Hints and Tips Logstash Regular Expressions Ruby

What’s in a word? (\w regexp shorthand class)

Well not just letters of the alphabet it seems.

Take the case of the logstash pattern WORD:

WORD \b\w+\b

but the shorthand character class \w matches [a-zA-Z0-9_] – notice the digits and underscore! So WORD is not really a WORD!

REALWORD \b[a-zA-Z]+\b

would be better … although I suppose things might be different in Unicode. But generally log files may be Unicode but frequently the data itself is still effectively ASCII.

Hints and Tips One-liners Oracle SQL

REGEXP Problem

A good friend asked me how to replace the last¬†full stop (period) in a field with another character using a regular expression e.g. a comma. When I asked “what language?” it turned out he wanted to do this using REGEXP_REPLACE in Oracle SQL.

It’s a problem with a couple of solutions that I could immediately think of – one more “Oracle”, the other more “regular expression”.

First the Oracle solution:


This uses backward search capability of INSTR() to find position of the last ‘.’ in the field and return it so that the REGEXP_REPLACE only starts the replace from that point on-wards.

Now a “pure” regular expression version:


This one is a bit more involved as it uses grouping and a negated character class ([^.] = “not a period”) as well as a back reference (\2).


Hints and Tips SQL SQL Server

CROSS/OUTER APPLY and Performance

One quite useful technique to be aware of is the use of CROSS or OUTER APPLY with an in-line SQL e.g.


SELECT {more FIELDS} FROM {TableB} B WHERE .. A.{some_field} = B.{some_field}

However, with CROSS APPLY, the SQL Server optimizer tends to change the logic into regular joins. Mostly this is a good thing, but not if you want to “force” the driving table to be {TableA}. This can offer a considerable performance boost in some circumstances.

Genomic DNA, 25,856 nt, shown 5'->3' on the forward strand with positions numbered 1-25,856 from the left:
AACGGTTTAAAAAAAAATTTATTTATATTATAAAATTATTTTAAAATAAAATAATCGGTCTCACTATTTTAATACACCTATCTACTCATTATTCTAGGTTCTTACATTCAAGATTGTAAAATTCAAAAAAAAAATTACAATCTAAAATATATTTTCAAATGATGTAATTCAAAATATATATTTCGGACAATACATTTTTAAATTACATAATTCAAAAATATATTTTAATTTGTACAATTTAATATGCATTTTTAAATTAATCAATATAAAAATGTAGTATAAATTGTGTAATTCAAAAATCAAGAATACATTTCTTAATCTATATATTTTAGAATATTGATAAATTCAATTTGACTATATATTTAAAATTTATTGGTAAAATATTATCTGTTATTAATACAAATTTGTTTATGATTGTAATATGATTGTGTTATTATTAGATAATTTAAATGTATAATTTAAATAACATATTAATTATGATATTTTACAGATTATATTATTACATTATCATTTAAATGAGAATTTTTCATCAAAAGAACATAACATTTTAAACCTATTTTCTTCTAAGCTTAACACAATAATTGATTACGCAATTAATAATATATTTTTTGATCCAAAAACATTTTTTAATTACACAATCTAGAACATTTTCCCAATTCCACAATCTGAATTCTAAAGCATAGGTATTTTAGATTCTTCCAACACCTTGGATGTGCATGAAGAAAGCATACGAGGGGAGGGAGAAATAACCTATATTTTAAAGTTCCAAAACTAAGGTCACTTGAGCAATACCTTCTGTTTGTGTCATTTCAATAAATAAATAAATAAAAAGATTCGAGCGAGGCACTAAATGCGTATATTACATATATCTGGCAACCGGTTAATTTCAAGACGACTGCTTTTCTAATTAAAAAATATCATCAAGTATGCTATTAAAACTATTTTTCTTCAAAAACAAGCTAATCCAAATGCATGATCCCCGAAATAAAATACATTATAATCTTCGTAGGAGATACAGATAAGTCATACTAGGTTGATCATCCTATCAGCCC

What you can do to force this behaviour is to add TOP 1 to the inner SELECT – assuming you expect only one row back from the CROSS APPLY SQL. Or you ordered the SQL result set and *do* just want the first row e.g. maximum/minimum effective date.

Note: CROSS/OUTER APPLY are SQL Server specific syntax for LATERAL in Oracle and others.

Hints and Tips Windows

Powershell ISE Editor Tip

Here’s an interesting tip – if you need an editor on a Windows server that handles Unix line endings you can use Powershell ISE … it’s not installed by default, but open a Powershell prompt and enter these commands:¬†

Import-Module ServerManager
Add-WindowsFeature PowerShell-ISE

And you will have a half-decent editor.

Hints and Tips One-liners Windows

fsutil one-liner

fsutil fsinfo ntfsinfo X:

where X: is the drive letter gives output like this:

NTFS Volume Serial Number : 0x101051a010518e1a
NTFS Version : 3.1
LFS Version : 2.0
Number Sectors : 0x0000000074498860
Total Clusters : 0x000000000e89310c
Free Clusters : 0x000000000447f222
Total Reserved : 0x00000000000016e2
Bytes Per Sector : 512
Bytes Per Physical Sector : 512
Bytes Per Cluster : 4096
Bytes Per FileRecord Segment : 1024
Clusters Per FileRecord Segment : 0
Mft Valid Data Length : 0x0000000025ec0000